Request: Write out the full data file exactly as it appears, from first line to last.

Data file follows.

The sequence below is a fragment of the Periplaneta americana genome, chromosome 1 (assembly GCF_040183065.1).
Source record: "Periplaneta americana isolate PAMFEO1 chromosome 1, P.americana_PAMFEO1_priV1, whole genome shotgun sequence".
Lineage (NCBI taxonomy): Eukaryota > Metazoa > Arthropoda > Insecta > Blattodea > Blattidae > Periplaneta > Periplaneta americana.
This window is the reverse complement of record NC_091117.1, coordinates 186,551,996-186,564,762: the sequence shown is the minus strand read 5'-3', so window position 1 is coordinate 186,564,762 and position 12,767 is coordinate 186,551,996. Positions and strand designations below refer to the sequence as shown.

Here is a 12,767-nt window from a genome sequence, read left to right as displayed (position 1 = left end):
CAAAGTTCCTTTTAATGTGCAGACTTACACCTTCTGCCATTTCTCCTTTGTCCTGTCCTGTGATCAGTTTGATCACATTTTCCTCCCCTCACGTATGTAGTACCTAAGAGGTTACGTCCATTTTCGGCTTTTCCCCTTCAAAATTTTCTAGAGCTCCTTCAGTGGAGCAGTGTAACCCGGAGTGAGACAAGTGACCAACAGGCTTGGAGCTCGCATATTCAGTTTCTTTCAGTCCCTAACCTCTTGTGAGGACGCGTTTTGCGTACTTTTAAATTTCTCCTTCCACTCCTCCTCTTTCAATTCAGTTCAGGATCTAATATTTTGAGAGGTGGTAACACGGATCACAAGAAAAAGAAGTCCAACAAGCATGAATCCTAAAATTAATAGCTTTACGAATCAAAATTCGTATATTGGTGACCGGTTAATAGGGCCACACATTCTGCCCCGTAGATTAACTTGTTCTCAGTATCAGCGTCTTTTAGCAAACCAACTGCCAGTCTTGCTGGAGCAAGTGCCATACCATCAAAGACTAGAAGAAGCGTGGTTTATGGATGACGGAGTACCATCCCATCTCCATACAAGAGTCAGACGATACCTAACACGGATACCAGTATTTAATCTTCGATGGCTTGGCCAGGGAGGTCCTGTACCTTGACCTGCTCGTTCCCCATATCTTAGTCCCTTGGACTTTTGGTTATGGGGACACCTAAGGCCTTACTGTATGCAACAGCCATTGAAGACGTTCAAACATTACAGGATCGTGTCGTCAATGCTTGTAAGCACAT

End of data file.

The sequence below is a fragment of the Periplaneta americana genome, chromosome 1 (assembly GCF_040183065.1).
Source record: "Periplaneta americana isolate PAMFEO1 chromosome 1, P.americana_PAMFEO1_priV1, whole genome shotgun sequence".
Lineage (NCBI taxonomy): Eukaryota > Metazoa > Arthropoda > Insecta > Blattodea > Blattidae > Periplaneta > Periplaneta americana.
This window is the reverse complement of record NC_091117.1, coordinates 186,551,996-186,564,762: the sequence shown is the minus strand read 5'-3', so window position 1 is coordinate 186,564,762 and position 12,767 is coordinate 186,551,996. Positions and strand designations below refer to the sequence as shown.

Here is a 12,767-nt window from a genome sequence, read left to right as displayed (position 1 = left end):
CAAAGTTCCTTTTAATGTGCAGACTTACACCTTCTGCCATTTCTCCTTTGTCCTGTCCTGTGATCAGTTTGATCACATTTTCCTCCCCTCACGTATGTAGTACCTAAGAGGTTACGTCCATTTTCGGCTTTTCCCCTTCAAAATTTTCTAGAGCTCCTTCAGTGGAGCAGTGTAACCCGGAGTGAGACAAGTGACCAACAGGCTTGGAGCTCGCATATTCAGTTTCTTTCAGTCCCTAACCTCTTGTGAGGACGCGTTTTGCGTACTTTTAAATTTCTCCTTCCACTCCTCCTCTTTCAATTCAGTTCAGGATCTAATATTTTGAGAGGTGGTAACACGGATCACAAGAAAAAGAAGTCCAACAAGCATGAATCCTAAAATTAATAGCTTTACGAATCAAAATTCGTATATTGGTGACCGGTTAATAGGGCCACACATTCTGCCCCGTAGATTAACTTGTTCTCAGTATCAGCGTCTTTTAGCAAACCAACTGCCAGTCTTGCTGGAGCAAGTGCCATACCATCAAAGACTAGAAGAAGCGTGGTTTATGGATGACGGAGTACCATCCCATCTCCATACAAGAGTCAGACGATACCTAACACGGATACCAGTATTTAATCTTCGATGGCTTGGCCAGGGAGGTCCTGTACCTTGACCTGCTCGTTCCCCATATCTTAGTCCCTTGGACTTTTGGTTATGGGGACACCTAAGGCCTTACTGTATGCAACAGCCATTGAAGACGTTCAAACATTACAGGATCGTGTCGTCAATGCTTGTAAGCACAT